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  • Writer's pictureRaven Bishop

Preservation Workshop with WC Alumna Anna Zastrow

Dr. Julie Markin’s Archaeological Methods and Theory course are exploring ways small, local museums can preserve their heritage resources and share their stories with people inside and outside of their neighborhoods. In collaboration with the African American Schoolhouse at Worton Point, students will research objects or history related to a particular exhibit theme to create text for new exhibit labels. The class will divide into groups and talk with community members to record their memories of attending the school and to learn about the objects and activities that were part of daily routines and special occasions. These conversations will become part of the Schoolhouse’s digital archive as well as the virtual tour. Through traditional exhibit design and modern digital technologies, the world will be able to glimpse into the history, culture and people who attended, taught in, and built community in this one room schoolhouse in Worton, MD. Dr. Markin is an Associate Professor and Chair of the Anthropology Department.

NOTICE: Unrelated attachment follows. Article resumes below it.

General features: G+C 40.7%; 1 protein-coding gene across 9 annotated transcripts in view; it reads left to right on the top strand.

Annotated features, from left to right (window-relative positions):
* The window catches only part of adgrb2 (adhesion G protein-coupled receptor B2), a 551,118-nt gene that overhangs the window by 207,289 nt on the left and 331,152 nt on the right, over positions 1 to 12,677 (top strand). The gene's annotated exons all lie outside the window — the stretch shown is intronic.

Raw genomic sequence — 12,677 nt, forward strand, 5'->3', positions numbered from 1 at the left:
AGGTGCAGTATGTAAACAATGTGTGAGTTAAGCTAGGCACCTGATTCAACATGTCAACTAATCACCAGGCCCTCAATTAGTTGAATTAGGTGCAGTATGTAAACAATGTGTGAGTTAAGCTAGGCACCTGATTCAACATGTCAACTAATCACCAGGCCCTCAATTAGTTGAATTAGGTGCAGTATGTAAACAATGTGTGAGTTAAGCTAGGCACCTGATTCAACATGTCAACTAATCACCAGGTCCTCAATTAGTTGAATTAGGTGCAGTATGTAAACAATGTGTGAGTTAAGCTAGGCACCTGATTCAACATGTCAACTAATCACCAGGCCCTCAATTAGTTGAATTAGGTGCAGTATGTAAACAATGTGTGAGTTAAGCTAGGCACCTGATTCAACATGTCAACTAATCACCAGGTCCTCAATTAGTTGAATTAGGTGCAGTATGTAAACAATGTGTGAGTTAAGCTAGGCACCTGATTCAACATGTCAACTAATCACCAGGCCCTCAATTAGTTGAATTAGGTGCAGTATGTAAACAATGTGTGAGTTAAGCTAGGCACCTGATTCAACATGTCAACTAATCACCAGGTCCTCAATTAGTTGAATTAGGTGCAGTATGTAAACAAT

As part of this work, with support of Chesapeake Heartland and SCHA, Dr. Markin's students and members of the community were able to attend a presentation from Washington College Alumna, Anna Zastrow. Her talk focused on preservation and conservation methods.

Washington College alumna Anna Zastrow gives a presentation on conservation and preservation.

Anna Zastrow graduated from Washington College in 2017 with a double major in Anthropology and Art + Art History and a minor in Chemistry. While at the college, Anna was a gallery assistant for the Kohl Gallery and interned with Kenneth M. Milton Fine Arts in Chestertown, conserving paintings. She also spent a summer on a conservation internship with the Maryland State Archives, cleaning and repairing paper documents, books, and other archival material. Upon graduation, Anna interned with the Smithsonian Museum Conservation Institute to inventory the condition of objects acquired over the three previous decades. Anna was able to see the effects of time on various conservation techniques and to learn the newest approaches to conservation of objects. Ms. Zastrow is currently employed as a Conservation Technician with the Library of Congress.

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